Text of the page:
Please use this identifier to cite or link to this item: https://hdl.handle.net/2440/98429
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Type: Journal article
Title: Partial Liver Kinase B1 (LKB1) Deficiency Promotes Diastolic Dysfunction, De Novo Systolic Dysfunction, Apoptosis, and Mitochondrial Dysfunction with Dietary Metabolic Challenge
Author: Miller, E.
Calamaras, T.
Elezaby, A.
Sverdlov, A.
Qin, F.
Luptak, I.
Wang, K.
Sun, X.
Vijay, A.
Croteau, D.
Bachschmid, M.
Cohen, R.
Walsh, K.
Colucci, W.
Citation: Journal of the American Heart Association, 2016; 5(1):1-11
Publisher: American Heart Association
Issue Date: 2016
ISSN: 2047-9980
2047-9980
Statement of
Responsibility: 
Edward J. Miller, Timothy Calamaras, Aly Elezaby, Aaron Sverdlov, Fuzhong Qin, Ivan Luptak, Ke Wang, Xinxin Sun, Andrea Vijay, Dominique Croteau, Markus Bachschmid, Richard A. Cohen, Kenneth Walsh, Wilson S. Colucci
Abstract: Background - Myocardial hypertrophy and dysfunction are key features of metabolic heart disease due to dietary excess. Metabolic heart disease manifests primarily as diastolic dysfunction but may progress to systolic dysfunction, although the mechanism is poorly understood. Liver kinase B1 (LKB1) is a key activator of AMP-activated protein kinase and possibly other signaling pathways that oppose myocardial hypertrophy and failure. We hypothesized that LKB1 is essential to the heart's ability to withstand the metabolic stress of dietary excess. Methods and Results - Mice heterozygous for cardiac LKB1 were fed a control diet or a high-fat, high-sucrose diet for 4 months. On the control diet, cardiac LKB1 hearts had normal structure and function. After 4 months of the high-fat, high-sucrose diet, there was left ventricular hypertrophy and diastolic dysfunction in wild-type mice. In cardiac LKB1 (versus wild-type) mice, high-fat, high-sucrose feeding caused more hypertrophy (619 versus 553 μm(2), P<0.05), the de novo appearance of systolic dysfunction (left ventricular ejection fraction; 41% versus 59%, P<0.01) with left ventricular dilation (3.6 versus 3.2 mm, P<0.05), and more severe diastolic dysfunction with progression to a restrictive filling pattern (E/A ratio; 5.5 versus 1.3, P=0.05). Myocardial dysfunction in hearts of cardiac LKB1 mice fed the high-fat, high-sucrose diet was associated with evidence of increased apoptosis and apoptotic signaling via caspase 3 and p53/PUMA (p53 upregulated modulator of apoptosis) and more severe mitochondrial dysfunction. Conclusions - Partial deficiency of cardiac LKB1 promotes the adverse effects of a high-fat, high-sucrose diet on the myocardium, leading to worsening of diastolic function and the de novo appearance of systolic dysfunction. LKB1 plays a key role in protecting the heart from the consequences of metabolic stress.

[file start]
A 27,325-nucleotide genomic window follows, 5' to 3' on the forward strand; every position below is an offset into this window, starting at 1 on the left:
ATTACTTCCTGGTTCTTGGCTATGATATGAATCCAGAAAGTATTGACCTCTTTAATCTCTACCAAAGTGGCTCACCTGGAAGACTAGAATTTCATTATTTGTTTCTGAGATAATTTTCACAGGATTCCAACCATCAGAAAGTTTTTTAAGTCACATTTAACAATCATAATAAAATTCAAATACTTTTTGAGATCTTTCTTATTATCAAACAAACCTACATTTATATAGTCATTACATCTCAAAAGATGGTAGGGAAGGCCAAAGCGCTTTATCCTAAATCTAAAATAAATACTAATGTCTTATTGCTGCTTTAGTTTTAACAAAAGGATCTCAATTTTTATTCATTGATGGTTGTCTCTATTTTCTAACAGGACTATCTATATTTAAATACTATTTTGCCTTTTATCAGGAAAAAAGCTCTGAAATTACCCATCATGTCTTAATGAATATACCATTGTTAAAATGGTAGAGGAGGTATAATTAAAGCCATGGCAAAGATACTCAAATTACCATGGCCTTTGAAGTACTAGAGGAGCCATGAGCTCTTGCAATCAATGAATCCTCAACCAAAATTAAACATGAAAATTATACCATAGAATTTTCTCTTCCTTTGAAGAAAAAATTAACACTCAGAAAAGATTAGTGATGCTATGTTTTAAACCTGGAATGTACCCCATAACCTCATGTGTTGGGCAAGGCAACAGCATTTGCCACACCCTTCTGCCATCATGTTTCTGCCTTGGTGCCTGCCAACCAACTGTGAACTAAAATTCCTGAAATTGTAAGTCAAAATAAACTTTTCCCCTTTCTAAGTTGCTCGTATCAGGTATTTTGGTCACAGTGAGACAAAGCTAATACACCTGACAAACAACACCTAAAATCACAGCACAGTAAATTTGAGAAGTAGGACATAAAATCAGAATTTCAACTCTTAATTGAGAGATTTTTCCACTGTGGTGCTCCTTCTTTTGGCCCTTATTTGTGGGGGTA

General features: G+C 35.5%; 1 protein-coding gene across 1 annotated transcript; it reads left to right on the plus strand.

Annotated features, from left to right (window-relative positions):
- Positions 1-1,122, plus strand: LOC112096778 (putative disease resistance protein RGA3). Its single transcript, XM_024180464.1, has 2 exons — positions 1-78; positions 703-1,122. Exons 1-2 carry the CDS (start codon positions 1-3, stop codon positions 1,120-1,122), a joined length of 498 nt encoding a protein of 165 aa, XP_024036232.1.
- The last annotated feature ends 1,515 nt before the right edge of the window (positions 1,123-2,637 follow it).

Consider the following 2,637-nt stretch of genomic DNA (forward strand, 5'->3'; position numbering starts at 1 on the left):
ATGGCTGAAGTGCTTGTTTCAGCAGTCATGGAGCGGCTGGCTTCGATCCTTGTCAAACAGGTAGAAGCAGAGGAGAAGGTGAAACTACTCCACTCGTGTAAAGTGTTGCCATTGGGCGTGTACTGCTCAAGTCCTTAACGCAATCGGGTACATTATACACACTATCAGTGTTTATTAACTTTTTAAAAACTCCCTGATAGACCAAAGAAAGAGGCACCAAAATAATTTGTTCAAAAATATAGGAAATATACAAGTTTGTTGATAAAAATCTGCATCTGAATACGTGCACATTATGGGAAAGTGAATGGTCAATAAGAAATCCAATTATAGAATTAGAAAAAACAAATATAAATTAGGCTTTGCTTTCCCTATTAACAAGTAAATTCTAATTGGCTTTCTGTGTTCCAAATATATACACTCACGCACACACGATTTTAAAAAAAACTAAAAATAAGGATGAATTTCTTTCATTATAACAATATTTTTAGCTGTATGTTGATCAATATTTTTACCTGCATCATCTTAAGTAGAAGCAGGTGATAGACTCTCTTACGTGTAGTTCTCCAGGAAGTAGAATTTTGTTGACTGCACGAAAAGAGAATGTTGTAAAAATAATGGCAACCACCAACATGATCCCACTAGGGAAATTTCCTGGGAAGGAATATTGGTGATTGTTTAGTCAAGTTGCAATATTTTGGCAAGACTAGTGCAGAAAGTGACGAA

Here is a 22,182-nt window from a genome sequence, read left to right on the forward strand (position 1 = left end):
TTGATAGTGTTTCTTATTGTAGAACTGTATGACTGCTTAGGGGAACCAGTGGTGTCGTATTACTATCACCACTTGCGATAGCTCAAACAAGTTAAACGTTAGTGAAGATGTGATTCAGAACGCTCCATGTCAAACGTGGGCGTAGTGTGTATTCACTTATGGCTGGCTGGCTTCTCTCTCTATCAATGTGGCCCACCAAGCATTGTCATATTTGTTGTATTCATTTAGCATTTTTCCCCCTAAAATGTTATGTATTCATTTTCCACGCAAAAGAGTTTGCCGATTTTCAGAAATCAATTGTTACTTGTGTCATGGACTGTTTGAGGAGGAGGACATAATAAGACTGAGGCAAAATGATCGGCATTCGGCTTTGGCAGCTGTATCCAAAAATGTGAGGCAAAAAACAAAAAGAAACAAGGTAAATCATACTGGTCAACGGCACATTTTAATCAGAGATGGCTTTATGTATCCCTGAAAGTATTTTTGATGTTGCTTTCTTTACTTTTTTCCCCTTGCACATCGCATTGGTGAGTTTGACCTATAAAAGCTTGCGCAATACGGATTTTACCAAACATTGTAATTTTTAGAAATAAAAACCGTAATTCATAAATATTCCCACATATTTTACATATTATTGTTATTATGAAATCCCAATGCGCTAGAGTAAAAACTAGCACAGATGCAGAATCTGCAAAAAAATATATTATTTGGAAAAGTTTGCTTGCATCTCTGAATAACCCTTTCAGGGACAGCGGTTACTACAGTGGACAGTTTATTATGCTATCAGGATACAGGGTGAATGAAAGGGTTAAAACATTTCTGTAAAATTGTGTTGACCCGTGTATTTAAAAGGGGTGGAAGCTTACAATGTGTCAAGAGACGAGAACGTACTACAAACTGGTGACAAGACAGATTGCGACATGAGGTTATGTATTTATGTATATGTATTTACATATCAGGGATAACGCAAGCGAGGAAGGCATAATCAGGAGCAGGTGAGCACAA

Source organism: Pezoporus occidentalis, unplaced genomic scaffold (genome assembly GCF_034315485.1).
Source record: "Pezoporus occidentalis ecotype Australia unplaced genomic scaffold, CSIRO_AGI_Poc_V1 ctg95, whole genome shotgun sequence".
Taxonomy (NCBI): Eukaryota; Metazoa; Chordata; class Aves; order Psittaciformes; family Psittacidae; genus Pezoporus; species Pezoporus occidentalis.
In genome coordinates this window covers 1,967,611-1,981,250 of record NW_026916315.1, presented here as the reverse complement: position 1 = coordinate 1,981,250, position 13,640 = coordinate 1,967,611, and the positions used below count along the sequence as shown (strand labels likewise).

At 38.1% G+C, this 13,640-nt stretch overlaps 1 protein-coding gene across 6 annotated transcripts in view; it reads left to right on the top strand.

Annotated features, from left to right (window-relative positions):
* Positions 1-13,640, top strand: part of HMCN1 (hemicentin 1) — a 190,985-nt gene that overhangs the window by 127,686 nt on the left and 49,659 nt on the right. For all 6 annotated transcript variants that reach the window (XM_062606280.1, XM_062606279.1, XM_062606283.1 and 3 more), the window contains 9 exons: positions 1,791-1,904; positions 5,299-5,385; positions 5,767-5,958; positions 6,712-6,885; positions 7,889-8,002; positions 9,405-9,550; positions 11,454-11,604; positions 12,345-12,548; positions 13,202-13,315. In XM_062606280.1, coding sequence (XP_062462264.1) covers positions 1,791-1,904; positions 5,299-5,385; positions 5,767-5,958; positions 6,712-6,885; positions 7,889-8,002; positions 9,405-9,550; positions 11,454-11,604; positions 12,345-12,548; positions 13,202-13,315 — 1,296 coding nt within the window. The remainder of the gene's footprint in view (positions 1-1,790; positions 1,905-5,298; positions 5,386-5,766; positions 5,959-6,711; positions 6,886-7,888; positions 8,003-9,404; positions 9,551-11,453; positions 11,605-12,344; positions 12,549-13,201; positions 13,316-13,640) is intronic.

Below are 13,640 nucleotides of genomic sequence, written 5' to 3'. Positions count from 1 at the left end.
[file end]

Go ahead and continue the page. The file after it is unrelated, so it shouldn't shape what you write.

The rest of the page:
Keywords: diabetes mellitus
heart failure
metabolism
obesity
Rights: © 2015 The Authors. Published on behalf of the American Heart Association, Inc., by Wiley Blackwell. This is an open access article under the terms of the Creative Commons Attribution‐NonCommercial License, which permits use, distribution and reproduction in any medium, provided the original work is properly cited and is not used for commercial purposes.
DOI: 10.1161/JAHA.115.002277
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